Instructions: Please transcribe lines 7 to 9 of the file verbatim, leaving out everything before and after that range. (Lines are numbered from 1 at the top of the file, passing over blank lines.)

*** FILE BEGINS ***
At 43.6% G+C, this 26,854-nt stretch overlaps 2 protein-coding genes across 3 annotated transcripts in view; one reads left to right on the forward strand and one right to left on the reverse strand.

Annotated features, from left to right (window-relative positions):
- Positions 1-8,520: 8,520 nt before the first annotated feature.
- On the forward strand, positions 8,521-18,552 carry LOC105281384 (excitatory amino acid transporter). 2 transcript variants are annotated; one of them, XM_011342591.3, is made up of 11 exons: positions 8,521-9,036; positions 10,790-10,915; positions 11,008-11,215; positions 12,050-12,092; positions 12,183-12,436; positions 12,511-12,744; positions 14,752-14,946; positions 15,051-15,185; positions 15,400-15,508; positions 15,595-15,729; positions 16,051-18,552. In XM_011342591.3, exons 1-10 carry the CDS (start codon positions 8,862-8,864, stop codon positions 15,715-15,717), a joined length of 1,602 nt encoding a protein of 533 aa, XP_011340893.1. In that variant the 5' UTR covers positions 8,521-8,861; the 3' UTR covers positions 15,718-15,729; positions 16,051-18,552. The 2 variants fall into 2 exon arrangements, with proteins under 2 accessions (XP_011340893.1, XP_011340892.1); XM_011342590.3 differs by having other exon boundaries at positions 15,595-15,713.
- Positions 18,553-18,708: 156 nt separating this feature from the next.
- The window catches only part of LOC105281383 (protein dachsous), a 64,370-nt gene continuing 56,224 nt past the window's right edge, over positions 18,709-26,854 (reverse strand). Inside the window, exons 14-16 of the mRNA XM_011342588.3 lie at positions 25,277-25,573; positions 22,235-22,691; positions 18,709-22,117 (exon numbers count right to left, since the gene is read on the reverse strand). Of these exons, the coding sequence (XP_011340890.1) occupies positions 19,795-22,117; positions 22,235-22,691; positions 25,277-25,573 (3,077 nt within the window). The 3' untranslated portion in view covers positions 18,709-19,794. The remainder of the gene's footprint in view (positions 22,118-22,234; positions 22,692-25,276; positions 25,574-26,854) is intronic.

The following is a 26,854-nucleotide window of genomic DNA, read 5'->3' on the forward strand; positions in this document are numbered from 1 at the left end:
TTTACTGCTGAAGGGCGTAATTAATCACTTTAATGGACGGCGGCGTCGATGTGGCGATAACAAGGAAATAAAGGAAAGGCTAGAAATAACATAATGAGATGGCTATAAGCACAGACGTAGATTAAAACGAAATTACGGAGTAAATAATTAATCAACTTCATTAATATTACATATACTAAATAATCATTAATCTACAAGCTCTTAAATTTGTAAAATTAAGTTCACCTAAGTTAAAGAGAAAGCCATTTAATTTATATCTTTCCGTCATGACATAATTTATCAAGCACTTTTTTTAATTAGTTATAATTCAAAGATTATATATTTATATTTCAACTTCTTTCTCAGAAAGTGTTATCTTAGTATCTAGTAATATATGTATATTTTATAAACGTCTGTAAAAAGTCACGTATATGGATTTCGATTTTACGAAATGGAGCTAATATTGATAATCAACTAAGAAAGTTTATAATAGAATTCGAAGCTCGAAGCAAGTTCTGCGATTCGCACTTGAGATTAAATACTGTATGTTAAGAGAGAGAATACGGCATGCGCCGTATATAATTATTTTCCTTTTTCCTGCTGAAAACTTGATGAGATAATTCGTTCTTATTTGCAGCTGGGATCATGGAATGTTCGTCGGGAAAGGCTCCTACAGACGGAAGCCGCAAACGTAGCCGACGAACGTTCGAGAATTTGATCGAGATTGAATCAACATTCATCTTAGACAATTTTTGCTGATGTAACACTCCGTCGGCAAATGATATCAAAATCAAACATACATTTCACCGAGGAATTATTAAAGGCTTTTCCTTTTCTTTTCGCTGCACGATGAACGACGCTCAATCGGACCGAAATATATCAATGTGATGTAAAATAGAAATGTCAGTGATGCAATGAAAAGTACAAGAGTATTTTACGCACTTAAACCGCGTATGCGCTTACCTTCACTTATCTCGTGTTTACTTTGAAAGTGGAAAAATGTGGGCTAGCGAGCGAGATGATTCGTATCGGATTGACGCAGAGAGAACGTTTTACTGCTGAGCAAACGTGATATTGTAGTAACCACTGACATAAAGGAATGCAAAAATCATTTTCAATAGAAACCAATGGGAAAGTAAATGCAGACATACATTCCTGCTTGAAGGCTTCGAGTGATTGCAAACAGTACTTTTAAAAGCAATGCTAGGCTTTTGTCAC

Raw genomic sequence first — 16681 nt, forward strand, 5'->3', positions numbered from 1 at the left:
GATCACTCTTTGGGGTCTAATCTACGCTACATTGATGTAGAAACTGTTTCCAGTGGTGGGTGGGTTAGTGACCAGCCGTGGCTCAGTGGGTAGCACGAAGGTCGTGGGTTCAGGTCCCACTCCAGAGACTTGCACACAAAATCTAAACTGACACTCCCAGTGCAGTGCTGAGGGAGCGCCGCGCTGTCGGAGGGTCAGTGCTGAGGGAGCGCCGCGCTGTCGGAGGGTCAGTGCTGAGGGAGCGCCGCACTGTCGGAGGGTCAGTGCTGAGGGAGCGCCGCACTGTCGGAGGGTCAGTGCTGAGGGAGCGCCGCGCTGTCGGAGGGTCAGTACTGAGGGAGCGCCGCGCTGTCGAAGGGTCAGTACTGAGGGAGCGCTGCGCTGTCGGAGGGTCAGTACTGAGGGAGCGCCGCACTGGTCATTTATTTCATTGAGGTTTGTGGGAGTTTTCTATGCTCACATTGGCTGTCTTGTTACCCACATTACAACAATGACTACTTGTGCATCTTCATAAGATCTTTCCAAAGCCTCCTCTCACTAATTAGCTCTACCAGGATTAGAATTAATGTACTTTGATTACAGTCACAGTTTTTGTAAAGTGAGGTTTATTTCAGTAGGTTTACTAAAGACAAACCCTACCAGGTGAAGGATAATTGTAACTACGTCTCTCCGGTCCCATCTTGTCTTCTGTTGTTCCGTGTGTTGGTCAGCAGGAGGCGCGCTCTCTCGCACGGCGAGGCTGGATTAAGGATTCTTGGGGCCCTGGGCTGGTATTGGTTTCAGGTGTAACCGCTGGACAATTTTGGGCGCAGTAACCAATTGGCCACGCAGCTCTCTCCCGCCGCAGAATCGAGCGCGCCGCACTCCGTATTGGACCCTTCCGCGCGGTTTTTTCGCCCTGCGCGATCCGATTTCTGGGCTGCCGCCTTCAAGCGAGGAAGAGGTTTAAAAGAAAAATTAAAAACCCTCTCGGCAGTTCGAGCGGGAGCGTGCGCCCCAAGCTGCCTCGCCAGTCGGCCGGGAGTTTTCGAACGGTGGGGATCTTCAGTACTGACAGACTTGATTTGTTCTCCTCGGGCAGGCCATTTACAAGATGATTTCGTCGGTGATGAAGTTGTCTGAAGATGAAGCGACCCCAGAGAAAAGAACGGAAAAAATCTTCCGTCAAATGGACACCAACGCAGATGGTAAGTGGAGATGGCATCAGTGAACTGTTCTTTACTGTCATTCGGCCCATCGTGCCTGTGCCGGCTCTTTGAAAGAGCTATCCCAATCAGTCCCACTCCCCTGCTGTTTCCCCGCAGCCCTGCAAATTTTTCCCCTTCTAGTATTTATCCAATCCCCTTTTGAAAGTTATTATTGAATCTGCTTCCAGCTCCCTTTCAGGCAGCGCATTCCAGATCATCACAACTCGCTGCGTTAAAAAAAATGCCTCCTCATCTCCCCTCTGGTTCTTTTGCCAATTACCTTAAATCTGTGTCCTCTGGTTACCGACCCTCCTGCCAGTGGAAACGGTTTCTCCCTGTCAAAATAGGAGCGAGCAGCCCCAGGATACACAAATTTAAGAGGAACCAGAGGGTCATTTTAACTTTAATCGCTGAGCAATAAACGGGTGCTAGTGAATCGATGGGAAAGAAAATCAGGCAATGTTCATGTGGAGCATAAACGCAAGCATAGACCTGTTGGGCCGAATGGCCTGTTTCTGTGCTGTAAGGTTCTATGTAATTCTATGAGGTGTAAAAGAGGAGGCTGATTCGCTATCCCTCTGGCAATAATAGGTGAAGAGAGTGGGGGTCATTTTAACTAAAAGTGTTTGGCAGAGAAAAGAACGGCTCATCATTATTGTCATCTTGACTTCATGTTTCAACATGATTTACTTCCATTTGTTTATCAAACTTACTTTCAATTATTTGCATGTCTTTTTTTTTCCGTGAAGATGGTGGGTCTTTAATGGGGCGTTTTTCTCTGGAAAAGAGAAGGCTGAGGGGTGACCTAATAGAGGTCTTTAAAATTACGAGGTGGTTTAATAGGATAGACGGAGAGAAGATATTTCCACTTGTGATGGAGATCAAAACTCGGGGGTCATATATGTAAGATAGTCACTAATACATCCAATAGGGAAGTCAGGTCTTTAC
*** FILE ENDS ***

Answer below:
The following is a 26,854-nucleotide window of genomic DNA, read 5'->3' on the forward strand; positions in this document are numbered from 1 at the left end:
TTTACTGCTGAAGGGCGTAATTAATCACTTTAATGGACGGCGGCGTCGATGTGGCGATAACAAGGAAATAAAGGAAAGGCTAGAAATAACATAATGAGATGGCTATAAGCACAGACGTAGATTAAAACGAAATTACGGAGTAAATAATTAATCAACTTCATTAATATTACATATACTAAATAATCATTAATCTACAAGCTCTTAAATTTGTAAAATTAAGTTCACCTAAGTTAAAGAGAAAGCCATTTAATTTATATCTTTCCGTCATGACATAATTTATCAAGCACTTTTTTTAATTAGTTATAATTCAAAGATTATATATTTATATTTCAACTTCTTTCTCAGAAAGTGTTATCTTAGTATCTAGTAATATATGTATATTTTATAAACGTCTGTAAAAAGTCACGTATATGGATTTCGATTTTACGAAATGGAGCTAATATTGATAATCAACTAAGAAAGTTTATAATAGAATTCGAAGCTCGAAGCAAGTTCTGCGATTCGCACTTGAGATTAAATACTGTATGTTAAGAGAGAGAATACGGCATGCGCCGTATATAATTATTTTCCTTTTTCCTGCTGAAAACTTGATGAGATAATTCGTTCTTATTTGCAGCTGGGATCATGGAATGTTCGTCGGGAAAGGCTCCTACAGACGGAAGCCGCAAACGTAGCCGACGAACGTTCGAGAATTTGATCGAGATTGAATCAACATTCATCTTAGACAATTTTTGCTGATGTAACACTCCGTCGGCAAATGATATCAAAATCAAACATACATTTCACCGAGGAATTATTAAAGGCTTTTCCTTTTCTTTTCGCTGCACGATGAACGACGCTCAATCGGACCGAAATATATCAATGTGATGTAAAATAGAAATGTCAGTGATGCAATGAAAAGTACAAGAGTATTTTACGCACTTAAACCGCGTATGCGCTTACCTTCACTTATCTCGTGTTTACTTTGAAAGTGGAAAAATGTGGGCTAGCGAGCGAGATGATTCGTATCGGATTGACGCAGAGAGAACGTTTTACTGCTGAGCAAACGTGATATTGTAGTAACCACTGACATAAAGGAATGCAAAAATCATTTTCAATAGAAACCAATGGGAAAGTAAATGCAGACATACATTCCTGCTTGAAGGCTTCGAGTGATTGCAAACAGTACTTTTAAAAGCAATGCTAGGCTTTTGTCAC

Raw genomic sequence first — 16681 nt, forward strand, 5'->3', positions numbered from 1 at the left: